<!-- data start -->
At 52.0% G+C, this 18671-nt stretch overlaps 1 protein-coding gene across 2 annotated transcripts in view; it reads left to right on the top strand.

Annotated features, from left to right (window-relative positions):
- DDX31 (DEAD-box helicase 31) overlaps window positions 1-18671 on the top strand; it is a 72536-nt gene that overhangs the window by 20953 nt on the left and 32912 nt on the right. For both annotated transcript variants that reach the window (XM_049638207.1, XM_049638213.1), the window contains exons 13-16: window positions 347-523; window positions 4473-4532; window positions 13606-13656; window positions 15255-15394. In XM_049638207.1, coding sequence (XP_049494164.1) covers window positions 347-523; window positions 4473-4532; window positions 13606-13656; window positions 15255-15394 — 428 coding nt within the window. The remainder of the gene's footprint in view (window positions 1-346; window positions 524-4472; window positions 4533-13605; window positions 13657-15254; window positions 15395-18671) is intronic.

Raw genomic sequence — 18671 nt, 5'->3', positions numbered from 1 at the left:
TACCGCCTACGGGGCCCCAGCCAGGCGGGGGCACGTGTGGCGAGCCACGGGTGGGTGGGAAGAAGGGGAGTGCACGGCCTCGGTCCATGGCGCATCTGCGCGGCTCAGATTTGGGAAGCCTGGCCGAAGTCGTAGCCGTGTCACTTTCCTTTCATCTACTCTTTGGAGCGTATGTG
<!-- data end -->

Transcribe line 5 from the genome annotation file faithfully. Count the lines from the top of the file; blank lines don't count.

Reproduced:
TACCGCCTACGGGGCCCCAGCCAGGCGGGGGCACGTGTGGCGAGCCACGGGTGGGTGGGAAGAAGGGGAGTGCACGGCCTCGGTCCATGGCGCATCTGCGCGGCTCAGATTTGGGAAGCCTGGCCGAAGTCGTAGCCGTGTCACTTTCCTTTCATCTACTCTTTGGAGCGTATGTG